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Ep. 78 – A personal superstition

In this season three finale of Straight Talk on Health, Dr. Chet Zelasko shares with us a superstition he has. He also gives some insight into why he does what he does. That and more on this edition of Straight Talk on Health

Welcome to Straight Talk on Health, I’m your host Dr. Chet Zelasko. Straight Talk on Health, is a joint production with WGVU in Grand Rapids MI. I examine the world of health. Nutrition. Exercise. Diet. Supplementation. If there’s something new, I look at the science behind them, and let you know whether it’s real or not. You can check out other things that I do on my website drchet.com and sign up for my free emails.

This is the last show of this season of Straight Talk on Health, I thought I would talk a little bit about me. Not so much that it's a fascinating story but just to give you some insight into my background and why I do what it is that I do. Let me start with a little bit of a superstition.

Every year, when I wake up on May 10th, I feel I have another year to do what it is that I do: teach people about health. Specifically, to teach in a way that is easier to understand than you might find in other podcasts or websites. I don’t have all the answers. Nobody does regardless of what they might imply. Why not?

Our bodies are horribly complicated. I think it is hubris to think anyone has learned the secret of perfect health. The sheer numbers eliminate that possibility. Think about it. According to research published within the last year as I record this in 2024, the typical male has around 36 trillion cells, the typical woman has around 28 trillion cells and the typical child has 17 trillion cells. The researchers suggested that body size alone could explain the differences between genders.

Want more numbers? While there is no consensus, we have about 20-40 trillion microbes that live in our microbiome based on the latest estimates. How about one more number? We have about 20,000 genes in our DNA. Each one can produce a specific protein (we think) that makes up our proteome. These proteins range from hormones like insulin to catalysts for chemical reactions. There are about 5,000 proteins that are the most researched. But with about 20,000 genes, there may be at least 15,000 more genes that are not researched. That doesn’t count the post-translational modifications, modifications made to the proteins as it’s being made, and the total could get into the millions. One more thing? Genes can have multiple mutations which can change the quantity and type of protein they produce. Think of all the possible combinations. We are not even scratching the surface. What that realization has done for me is to help people find the way to eat, the way to exercise, the way to supplement their diet, for themselves. Like Curly told Mitch in the movie City Slickers, you have to find that one thing for you. You really do.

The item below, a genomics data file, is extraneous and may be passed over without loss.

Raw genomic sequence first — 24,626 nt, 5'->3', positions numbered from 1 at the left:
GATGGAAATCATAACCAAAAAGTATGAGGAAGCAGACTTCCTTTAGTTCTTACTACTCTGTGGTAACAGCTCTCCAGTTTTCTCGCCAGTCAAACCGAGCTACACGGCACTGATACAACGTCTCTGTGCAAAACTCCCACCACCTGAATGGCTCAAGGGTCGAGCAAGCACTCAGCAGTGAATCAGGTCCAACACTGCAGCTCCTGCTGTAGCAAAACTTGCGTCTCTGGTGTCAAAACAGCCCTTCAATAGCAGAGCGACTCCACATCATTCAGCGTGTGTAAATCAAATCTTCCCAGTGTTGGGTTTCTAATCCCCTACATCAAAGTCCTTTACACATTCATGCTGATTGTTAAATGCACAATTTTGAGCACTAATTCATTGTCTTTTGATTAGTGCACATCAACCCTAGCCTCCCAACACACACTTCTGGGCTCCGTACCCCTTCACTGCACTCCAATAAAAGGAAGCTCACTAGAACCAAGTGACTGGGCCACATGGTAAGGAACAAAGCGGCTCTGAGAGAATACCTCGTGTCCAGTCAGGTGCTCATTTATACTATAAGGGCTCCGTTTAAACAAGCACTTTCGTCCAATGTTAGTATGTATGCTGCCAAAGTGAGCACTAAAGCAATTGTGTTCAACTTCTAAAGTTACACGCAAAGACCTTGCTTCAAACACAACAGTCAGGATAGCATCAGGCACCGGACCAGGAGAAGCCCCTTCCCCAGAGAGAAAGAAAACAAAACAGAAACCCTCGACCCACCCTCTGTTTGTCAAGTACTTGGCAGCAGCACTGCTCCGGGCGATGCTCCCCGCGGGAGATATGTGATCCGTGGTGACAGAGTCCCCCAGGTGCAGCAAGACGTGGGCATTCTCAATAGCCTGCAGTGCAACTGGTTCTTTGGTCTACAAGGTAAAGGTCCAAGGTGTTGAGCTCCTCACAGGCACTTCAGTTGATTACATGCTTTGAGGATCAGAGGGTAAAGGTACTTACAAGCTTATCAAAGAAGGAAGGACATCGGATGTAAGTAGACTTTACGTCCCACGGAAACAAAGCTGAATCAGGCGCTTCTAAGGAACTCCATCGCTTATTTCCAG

Back to the superstition. When I wake up that day, I feel I have another year to live. Why? My dad died on May 10, 1969. In case you’re wondering, I’m version 2 (my father was the first Chester John Zelasko), and it’s been 55 years since my father died as I record this. It makes no sense in the real world, especially for a guy who’s a scientist, but every May 10 is a milestone for me.

Did his death inspire me to find the secret to a long life? No. I just decided to have a different lifestyle than he did. I never got as heavy as he did. I quit smoking decades ago. I took to running and ran in numerous road races including 5 marathons. That didn’t prevent me from having a 90% blockage in my right descending coronary artery. One stent about 25 years ago and nothing since. We all have genetic baggage we carry and I had the worst set of IL-1 genes possible. Not a question of if but a question of when. I retooled my diet and while not perfect, I’ve been problem free since then.

What inspired me to go into the sciences rather than sport and coaching was the explanation of how a muscle contracted back in my undergrad kinesiology class. I simply wanted to know how the body worked, specifically related to exercise and obesity. Nutrition is a huge part of that so it was logical I needed to know as much about it as possible.